Volvo is poised to set an industry first. The Swedish maker plans to make its Driver Assist system standard when it launches the all-new Volvo S90 sedan later this year.
Self-driving technology has become one of the hottest topics in the auto industry, a variety of manufacturers outlining plans to eventually offer hands-free systems during this week’s Consumer Electronics Show in Las Vegas. A number of makers expect to begin rolling out semi-autonomous systems between now and the end of the decade, but Volvo is likely to become the first to make such technology standard on one model.
“We think it’s a great feature and see that (consumer) interest in this technology is increasing quite rapidly,” said Erik Coelingh, senior technical leader for Volvo’s active safety operations.
Tesla recently became the first to offer a semi-autonomous system, its new AutoPilot, offered as an option on both the Model S sedan and Model X SUV. AutoPilot allows hands-free operation on well-marked, limited-access roadways.
The Chinese-owned Volvo is taking a somewhat more conservative approach. It will allow a driver to take their hands off the wheel for no more than a half minute or so before advising the driver to take control again. Otherwise, the Driver Assist system will disengage.
But Coelingh contends that the technology will add a significant level of safety, nonetheless. Using a variety of camera and radar sensors to help the driver steer, slow, stop and then start back up again. He claims Pilot Assist not only can react to emergencies quicker than a human but also smooth out driving in traffic.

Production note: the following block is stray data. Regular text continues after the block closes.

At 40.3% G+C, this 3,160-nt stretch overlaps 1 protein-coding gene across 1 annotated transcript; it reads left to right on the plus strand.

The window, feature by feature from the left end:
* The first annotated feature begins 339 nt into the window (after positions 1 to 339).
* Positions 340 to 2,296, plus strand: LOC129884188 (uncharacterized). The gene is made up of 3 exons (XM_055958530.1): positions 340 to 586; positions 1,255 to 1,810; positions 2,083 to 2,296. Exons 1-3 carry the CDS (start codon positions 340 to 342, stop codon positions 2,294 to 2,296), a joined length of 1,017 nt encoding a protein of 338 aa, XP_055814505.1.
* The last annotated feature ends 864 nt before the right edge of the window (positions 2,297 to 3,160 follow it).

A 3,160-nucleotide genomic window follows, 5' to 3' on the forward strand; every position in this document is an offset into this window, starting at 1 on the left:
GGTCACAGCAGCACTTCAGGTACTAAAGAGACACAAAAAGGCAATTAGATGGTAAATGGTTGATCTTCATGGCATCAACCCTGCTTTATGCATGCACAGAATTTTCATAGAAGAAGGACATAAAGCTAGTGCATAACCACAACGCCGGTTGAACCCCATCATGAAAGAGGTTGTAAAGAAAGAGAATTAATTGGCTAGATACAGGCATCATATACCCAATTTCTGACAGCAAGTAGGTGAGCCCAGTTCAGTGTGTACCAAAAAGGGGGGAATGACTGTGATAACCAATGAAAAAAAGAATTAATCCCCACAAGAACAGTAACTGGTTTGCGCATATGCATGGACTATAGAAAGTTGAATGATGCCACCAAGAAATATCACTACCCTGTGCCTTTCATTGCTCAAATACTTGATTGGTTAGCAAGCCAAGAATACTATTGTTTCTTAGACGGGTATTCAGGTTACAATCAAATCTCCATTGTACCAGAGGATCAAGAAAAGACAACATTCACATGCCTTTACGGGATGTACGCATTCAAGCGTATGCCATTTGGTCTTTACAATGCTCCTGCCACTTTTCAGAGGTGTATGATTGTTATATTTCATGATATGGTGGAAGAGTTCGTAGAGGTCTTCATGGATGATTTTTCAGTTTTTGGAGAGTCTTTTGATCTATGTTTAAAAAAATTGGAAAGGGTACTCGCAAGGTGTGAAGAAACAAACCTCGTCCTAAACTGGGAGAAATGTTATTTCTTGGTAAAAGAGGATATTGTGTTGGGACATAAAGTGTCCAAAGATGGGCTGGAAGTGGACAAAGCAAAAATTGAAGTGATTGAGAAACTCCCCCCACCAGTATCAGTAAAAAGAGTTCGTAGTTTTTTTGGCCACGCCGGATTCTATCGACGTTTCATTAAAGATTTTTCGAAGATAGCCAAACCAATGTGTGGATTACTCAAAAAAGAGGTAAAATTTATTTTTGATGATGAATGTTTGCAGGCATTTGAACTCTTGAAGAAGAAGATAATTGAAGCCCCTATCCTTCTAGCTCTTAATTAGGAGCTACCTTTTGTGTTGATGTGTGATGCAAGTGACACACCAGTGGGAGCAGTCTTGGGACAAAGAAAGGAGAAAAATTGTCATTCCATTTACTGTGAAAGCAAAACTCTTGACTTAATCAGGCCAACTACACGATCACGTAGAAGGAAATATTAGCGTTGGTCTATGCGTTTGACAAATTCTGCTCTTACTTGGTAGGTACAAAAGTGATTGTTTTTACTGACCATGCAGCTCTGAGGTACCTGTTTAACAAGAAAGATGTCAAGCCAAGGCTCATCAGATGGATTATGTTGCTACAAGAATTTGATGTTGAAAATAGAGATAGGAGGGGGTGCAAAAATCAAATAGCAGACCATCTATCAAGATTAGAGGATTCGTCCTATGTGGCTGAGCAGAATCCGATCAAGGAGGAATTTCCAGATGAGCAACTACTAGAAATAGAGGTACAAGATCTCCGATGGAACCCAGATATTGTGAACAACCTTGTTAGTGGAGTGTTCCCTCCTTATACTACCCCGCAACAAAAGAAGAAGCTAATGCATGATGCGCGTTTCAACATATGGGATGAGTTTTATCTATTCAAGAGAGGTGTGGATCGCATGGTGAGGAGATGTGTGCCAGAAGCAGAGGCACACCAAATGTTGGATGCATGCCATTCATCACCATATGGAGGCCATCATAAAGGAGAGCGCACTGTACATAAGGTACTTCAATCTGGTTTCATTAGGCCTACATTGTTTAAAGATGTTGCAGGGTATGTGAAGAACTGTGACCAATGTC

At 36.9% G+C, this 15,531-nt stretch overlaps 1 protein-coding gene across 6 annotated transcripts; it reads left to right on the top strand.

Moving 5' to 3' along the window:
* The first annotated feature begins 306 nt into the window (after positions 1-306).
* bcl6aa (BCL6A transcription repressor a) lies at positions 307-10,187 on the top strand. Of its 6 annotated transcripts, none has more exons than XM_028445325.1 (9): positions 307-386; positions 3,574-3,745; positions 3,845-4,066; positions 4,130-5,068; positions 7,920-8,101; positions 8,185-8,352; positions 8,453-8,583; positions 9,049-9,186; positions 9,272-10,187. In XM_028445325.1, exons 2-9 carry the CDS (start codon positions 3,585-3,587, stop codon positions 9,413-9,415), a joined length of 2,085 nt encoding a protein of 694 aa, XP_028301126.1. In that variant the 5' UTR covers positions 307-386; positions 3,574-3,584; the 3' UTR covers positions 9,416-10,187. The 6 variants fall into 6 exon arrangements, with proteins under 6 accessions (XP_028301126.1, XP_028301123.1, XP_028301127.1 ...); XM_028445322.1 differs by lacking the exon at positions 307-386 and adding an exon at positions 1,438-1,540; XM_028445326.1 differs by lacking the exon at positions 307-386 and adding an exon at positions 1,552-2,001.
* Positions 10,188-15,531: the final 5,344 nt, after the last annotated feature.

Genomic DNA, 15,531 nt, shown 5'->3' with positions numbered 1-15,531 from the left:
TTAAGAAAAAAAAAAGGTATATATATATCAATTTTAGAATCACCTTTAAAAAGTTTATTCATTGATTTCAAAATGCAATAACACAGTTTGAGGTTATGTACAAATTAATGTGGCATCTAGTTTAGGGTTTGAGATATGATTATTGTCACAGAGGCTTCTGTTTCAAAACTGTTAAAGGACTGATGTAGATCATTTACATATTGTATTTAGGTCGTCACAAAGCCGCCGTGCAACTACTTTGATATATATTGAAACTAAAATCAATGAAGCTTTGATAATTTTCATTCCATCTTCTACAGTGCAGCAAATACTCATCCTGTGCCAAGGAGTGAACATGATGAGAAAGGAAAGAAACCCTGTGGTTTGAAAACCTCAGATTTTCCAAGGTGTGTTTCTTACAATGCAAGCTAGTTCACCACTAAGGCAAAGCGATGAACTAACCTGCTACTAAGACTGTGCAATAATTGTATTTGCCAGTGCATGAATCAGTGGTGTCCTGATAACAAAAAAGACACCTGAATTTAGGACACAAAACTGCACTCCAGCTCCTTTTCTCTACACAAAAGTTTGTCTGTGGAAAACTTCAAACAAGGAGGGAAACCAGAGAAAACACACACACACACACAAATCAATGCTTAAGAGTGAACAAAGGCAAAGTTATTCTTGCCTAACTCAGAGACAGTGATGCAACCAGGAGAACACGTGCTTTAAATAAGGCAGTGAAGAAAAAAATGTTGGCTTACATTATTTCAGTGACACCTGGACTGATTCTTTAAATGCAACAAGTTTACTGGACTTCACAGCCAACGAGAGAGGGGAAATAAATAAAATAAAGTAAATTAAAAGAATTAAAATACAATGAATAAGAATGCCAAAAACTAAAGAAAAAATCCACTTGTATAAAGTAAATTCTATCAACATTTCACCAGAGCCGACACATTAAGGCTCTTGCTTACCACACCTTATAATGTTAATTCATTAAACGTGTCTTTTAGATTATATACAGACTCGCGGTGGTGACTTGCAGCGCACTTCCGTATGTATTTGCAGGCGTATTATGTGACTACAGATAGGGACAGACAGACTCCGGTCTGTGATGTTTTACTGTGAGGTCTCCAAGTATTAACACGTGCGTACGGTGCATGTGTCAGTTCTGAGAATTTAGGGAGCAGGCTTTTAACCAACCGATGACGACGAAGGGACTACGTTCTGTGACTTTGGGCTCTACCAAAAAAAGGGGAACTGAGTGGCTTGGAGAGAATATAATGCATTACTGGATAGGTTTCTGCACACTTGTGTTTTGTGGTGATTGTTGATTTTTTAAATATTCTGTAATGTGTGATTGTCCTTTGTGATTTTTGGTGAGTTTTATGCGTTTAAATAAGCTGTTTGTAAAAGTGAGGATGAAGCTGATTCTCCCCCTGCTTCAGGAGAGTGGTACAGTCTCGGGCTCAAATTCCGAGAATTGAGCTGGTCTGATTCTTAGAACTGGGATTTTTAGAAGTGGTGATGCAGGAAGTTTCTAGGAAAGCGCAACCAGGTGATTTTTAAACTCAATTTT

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Volvo first introduced Driver Assist as an option on its redesigned XC90 for the 2016 model-year. It will not only become standard on the new Volvo S90 flagship but will boost its top operating speed to 80 mph.
The roll-out is part of Volvo’s long-term goal in which “no one will be killed or critical engineered in a crash” in any Volvo vehicle built by 2020,” said Coelingh.
To get there, the carmaker is planning to steadily expand the capabilities of Driver Assist and then launch its fully autonomous Auto Pilot system. Right now, however, the technical leader said that fully hands-free systems just aren’t ready for retail use.
That said, a number of automakers are already testing fully hands-free prototypes, notably Silicon Valley tech giant Google. Ford Motor Co. announced at the Consumer Electronic Show that it will this year triple the size of its own autonomous test fleet.
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How fast various levels of autonomous technology will hit market is a matter of debate. Nissan has said it plans to put its first completely hands-free model into production by 2020. Korean carmaker Kia told a CES audience it will launch its semi-autonomous Drive Wise system in 2020 and, by 2030, hopes to have not only a fully hands-free system available but one capable of operating without a human backup behind the wheel.
Ride-sharing services like Uber and Lyft are looking at driverless vehicles as a way to both enhance safety and reduce operating costs.
Whether autonomous vehicles can meet the ambitious goal of eliminating highway crashes is also a matter of debate.
“Zero accidents will never happen,” argued Amnon Shashua, founder and CEO of Israeli-based Mobileye, which supplies camera-based technology to dozens of makers, and which recently announced a major deal with General Motors.
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That said, Dr. Shashua said he believes autonomous technology eventually could reduce the number of U.S. highway fatalities by “three orders of magnitude,” which would bring fatalities down to around 300 a year, compared to more than 32,000 in 2014.
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